Could you speak about the title of the show—Dramatis Personae? And what drew you to the world of the Renaissance?

Dramatis Personae by definition means “The characters of a play, novel, or narrative". This title speaks to my models who are predominantly family and friends and are the characters within the story of my life and also the cast of people we’ve created in this world. Regarding the Renaissance, I’ve always had an affinity for other places and times and felt like I was from another era. I’m very connected to work from this period and it has always felt very familiar to me.

On your website, the write-up on Dramatis Personae included a line that we just loved about your work: “Believing that art lives in the humanity of everyday people...concluding that prettiness doesn’t leave a lot of room for the imagination.” Can you extrapolate on that? It’s such a bold statement.

I truly believe that art lives in the humanity of everyday people, not just the ones on billboards or televisions. Beauty, to me, exists beyond societal standards. There really isn’t a perfect look. In general I like to see when a broader ideal becomes represented. If something or someone begins and ends with “pretty” it doesn’t tend to stay with me. I want to feel a sense of intimate connection when I look at a photograph or a painting. I want to feel that I’m let in and to experience that human connection. That is what I live for. That is what I find most beautiful and moving.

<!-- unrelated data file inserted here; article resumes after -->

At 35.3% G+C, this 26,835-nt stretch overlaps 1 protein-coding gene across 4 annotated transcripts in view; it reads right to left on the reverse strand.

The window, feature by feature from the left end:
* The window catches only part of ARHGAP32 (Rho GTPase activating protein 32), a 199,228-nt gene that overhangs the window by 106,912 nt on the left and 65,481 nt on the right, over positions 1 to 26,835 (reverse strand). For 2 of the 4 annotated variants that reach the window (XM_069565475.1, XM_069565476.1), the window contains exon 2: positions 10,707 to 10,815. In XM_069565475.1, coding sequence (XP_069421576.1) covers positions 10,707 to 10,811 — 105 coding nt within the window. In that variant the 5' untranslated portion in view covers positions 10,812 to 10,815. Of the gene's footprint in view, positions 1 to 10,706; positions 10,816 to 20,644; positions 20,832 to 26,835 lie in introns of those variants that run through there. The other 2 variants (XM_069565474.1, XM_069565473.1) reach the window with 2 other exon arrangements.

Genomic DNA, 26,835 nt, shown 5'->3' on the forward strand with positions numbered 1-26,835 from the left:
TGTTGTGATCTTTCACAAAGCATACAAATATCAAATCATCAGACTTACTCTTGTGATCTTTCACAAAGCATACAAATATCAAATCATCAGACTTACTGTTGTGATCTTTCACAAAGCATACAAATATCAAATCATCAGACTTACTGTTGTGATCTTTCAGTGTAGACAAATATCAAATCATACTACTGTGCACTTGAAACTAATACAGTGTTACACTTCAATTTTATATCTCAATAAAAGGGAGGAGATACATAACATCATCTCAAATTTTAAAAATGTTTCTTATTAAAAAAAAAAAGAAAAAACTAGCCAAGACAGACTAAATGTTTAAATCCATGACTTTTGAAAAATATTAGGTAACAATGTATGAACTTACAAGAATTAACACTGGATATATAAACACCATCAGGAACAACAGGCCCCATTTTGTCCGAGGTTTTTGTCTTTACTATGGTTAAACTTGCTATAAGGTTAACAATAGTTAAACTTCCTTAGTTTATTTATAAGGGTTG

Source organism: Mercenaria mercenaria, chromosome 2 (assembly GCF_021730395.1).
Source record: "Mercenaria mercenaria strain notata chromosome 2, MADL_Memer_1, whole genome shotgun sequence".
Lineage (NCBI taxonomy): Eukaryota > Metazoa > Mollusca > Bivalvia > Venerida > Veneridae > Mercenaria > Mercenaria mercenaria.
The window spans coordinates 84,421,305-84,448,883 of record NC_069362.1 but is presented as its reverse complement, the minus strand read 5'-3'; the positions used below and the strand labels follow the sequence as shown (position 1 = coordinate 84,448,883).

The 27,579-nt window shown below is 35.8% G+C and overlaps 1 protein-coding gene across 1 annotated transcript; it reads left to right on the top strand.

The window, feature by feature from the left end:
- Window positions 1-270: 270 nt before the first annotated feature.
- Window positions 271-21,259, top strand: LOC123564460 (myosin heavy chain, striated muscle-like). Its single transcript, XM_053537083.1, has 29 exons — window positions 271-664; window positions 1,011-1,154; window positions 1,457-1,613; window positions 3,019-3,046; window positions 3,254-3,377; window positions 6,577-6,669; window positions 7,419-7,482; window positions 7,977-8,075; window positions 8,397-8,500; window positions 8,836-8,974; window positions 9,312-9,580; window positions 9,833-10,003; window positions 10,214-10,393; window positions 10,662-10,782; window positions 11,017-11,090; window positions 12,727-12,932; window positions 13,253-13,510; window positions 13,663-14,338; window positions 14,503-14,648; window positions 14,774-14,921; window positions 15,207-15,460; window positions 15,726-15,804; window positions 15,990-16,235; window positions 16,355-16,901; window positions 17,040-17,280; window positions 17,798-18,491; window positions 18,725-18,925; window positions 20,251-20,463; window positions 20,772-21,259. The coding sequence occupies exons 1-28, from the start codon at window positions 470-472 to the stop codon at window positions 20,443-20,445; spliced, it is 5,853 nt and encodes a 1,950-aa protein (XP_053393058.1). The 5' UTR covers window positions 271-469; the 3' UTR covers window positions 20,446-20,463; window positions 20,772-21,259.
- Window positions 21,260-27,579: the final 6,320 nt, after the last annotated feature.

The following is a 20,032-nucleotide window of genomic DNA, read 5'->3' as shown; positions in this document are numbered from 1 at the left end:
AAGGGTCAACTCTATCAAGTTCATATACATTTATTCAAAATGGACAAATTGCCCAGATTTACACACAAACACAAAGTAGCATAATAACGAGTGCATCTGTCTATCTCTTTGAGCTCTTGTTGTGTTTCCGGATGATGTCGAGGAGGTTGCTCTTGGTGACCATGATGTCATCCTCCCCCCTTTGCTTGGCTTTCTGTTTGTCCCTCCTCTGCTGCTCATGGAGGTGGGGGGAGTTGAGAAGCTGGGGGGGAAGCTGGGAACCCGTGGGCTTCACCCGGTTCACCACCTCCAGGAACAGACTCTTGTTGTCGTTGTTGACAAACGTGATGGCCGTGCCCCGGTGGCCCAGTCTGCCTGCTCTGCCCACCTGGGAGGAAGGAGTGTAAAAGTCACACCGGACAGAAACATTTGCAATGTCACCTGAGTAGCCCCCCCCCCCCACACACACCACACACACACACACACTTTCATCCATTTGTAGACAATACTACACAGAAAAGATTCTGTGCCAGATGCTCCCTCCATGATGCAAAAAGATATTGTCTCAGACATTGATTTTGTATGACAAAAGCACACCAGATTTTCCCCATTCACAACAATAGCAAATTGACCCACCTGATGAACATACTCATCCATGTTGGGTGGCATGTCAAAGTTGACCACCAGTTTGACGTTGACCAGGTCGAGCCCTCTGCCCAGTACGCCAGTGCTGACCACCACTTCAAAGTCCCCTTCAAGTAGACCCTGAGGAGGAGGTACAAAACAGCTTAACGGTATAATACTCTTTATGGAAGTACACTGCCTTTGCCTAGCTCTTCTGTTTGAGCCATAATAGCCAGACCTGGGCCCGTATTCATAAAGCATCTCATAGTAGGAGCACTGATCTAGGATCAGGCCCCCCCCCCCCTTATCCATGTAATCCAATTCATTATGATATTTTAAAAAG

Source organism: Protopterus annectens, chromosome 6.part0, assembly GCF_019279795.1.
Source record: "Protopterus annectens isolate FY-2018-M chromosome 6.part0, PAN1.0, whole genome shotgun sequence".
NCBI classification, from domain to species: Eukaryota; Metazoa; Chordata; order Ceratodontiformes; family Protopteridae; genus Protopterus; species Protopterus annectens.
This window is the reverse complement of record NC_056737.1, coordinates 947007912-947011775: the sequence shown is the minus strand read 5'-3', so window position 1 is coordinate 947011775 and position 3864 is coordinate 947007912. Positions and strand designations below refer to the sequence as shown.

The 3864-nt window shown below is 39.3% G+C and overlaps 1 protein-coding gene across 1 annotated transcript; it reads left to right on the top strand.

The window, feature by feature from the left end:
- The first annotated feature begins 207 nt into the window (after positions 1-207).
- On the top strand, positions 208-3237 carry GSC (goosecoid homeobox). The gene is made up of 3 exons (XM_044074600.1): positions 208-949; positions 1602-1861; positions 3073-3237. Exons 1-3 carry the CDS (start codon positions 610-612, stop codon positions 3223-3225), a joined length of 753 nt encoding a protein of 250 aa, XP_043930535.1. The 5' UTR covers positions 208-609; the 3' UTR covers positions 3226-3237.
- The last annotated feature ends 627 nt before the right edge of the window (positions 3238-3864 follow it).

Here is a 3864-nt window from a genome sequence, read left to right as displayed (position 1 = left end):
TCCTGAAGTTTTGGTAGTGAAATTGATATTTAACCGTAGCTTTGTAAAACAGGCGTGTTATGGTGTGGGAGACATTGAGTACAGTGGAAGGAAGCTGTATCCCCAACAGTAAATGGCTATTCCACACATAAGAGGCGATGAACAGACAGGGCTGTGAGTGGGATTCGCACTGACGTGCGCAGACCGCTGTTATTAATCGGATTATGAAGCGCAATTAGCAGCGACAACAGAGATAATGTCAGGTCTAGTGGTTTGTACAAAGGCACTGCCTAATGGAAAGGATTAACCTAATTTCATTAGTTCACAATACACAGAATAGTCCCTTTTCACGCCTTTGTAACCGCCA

Your subjects echo some of the Renaissance Masters who purposefully used real people as models. Why do you choose to work with people from your own life?

My models oftentimes have little to no experience in front of the camera and I love that! I want them to be able to play and express themselves freely. There’s a comfort and childlike joy when they first try on their outfit or get to see the animal they’re working with. It’s beautiful watching them transform into art. I never set expectations and I tell them that beforehand to put them at ease. It’s more of a collaboration. The only thing I would ever try to avoid would be a model presenting themselves as a caricature. So far with family and friends that’s never been an issue.

How do you work with your subjects in front of the camera—how do you draw them out? Do you come up with the concept or do you collaborate with your subjects?